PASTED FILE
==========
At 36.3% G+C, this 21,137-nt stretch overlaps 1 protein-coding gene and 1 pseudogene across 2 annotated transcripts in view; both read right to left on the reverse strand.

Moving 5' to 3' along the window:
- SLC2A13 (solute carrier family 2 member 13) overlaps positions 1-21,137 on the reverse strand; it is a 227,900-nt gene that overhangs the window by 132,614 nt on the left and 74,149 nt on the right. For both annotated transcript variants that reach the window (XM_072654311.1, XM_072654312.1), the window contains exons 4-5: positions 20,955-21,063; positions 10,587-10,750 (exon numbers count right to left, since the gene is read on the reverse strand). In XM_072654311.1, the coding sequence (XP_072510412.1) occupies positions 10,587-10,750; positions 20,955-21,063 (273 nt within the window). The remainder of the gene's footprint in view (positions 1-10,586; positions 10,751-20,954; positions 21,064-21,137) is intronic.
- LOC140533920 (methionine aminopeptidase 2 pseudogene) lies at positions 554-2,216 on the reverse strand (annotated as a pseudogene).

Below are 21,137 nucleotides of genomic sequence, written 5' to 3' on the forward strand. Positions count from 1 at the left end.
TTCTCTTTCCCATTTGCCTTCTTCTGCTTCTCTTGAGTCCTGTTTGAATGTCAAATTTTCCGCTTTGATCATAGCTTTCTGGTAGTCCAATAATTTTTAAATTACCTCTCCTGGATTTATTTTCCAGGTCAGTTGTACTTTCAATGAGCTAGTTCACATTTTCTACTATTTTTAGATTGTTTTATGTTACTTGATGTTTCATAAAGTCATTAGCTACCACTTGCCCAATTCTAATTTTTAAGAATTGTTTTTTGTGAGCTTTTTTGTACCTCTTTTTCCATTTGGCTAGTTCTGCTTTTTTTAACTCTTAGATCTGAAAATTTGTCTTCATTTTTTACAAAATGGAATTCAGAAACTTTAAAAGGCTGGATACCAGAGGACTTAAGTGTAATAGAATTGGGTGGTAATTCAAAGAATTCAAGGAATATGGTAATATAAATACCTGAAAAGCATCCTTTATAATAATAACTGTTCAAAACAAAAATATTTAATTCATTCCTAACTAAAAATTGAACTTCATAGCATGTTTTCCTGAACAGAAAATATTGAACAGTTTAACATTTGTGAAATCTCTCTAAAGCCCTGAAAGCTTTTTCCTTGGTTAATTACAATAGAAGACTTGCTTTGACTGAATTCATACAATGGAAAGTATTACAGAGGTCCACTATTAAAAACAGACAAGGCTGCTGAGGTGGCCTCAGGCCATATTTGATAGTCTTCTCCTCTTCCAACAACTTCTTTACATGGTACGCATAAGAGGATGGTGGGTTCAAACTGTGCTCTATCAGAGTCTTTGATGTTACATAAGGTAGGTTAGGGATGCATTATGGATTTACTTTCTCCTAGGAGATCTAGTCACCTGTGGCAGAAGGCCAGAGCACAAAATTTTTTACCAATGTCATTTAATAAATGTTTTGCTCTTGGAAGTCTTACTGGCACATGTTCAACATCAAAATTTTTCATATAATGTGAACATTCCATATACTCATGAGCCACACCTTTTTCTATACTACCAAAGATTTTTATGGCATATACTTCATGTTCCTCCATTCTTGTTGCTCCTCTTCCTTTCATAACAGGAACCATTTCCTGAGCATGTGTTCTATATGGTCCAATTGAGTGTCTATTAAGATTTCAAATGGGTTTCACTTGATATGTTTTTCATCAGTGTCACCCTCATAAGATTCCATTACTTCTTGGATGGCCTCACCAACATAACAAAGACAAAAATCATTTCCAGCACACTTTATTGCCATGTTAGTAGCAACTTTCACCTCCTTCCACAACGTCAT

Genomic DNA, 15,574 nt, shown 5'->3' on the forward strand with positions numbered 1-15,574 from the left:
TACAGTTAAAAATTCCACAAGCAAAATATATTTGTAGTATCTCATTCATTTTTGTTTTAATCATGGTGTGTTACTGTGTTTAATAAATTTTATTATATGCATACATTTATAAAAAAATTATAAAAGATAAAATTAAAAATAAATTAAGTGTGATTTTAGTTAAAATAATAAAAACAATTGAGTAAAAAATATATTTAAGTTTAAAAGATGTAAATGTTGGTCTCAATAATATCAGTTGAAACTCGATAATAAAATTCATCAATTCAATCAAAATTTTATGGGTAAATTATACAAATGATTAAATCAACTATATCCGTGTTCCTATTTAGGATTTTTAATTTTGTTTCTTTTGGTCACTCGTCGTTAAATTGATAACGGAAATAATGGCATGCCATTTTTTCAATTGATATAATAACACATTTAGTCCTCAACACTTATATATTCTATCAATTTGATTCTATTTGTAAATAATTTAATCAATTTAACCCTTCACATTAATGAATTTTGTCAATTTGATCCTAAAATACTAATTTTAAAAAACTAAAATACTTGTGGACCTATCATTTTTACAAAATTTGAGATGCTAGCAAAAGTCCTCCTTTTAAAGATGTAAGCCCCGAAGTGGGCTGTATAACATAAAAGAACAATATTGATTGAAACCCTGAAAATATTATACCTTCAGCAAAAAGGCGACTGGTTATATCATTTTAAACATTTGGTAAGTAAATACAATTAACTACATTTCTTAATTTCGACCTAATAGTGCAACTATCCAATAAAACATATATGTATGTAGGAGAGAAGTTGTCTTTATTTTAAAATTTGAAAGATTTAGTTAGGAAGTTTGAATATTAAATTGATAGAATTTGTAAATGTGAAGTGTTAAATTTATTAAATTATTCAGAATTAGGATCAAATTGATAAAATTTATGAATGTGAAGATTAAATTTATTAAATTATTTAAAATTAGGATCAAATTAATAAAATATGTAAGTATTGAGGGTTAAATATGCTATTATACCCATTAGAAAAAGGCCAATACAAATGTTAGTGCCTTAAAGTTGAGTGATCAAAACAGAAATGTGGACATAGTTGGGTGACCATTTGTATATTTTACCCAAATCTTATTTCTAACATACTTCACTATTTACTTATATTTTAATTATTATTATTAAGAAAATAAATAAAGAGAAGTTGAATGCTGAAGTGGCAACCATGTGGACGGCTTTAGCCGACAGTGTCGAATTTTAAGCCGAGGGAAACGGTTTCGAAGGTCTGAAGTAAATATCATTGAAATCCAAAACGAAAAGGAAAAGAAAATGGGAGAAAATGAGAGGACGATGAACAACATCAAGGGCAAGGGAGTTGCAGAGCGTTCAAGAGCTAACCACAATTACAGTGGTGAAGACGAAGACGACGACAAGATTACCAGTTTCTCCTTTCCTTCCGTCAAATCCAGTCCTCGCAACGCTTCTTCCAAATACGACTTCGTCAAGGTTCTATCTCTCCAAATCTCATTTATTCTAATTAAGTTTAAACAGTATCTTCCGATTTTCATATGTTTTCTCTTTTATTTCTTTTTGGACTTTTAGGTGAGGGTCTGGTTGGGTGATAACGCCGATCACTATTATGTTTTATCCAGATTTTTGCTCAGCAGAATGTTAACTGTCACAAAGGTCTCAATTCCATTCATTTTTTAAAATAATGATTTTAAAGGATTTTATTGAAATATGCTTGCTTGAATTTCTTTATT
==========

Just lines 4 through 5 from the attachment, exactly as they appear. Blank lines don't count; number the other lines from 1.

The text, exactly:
- LOC140533920 (methionine aminopeptidase 2 pseudogene) lies at positions 554-2,216 on the reverse strand (annotated as a pseudogene).

Below are 21,137 nucleotides of genomic sequence, written 5' to 3' on the forward strand. Positions count from 1 at the left end.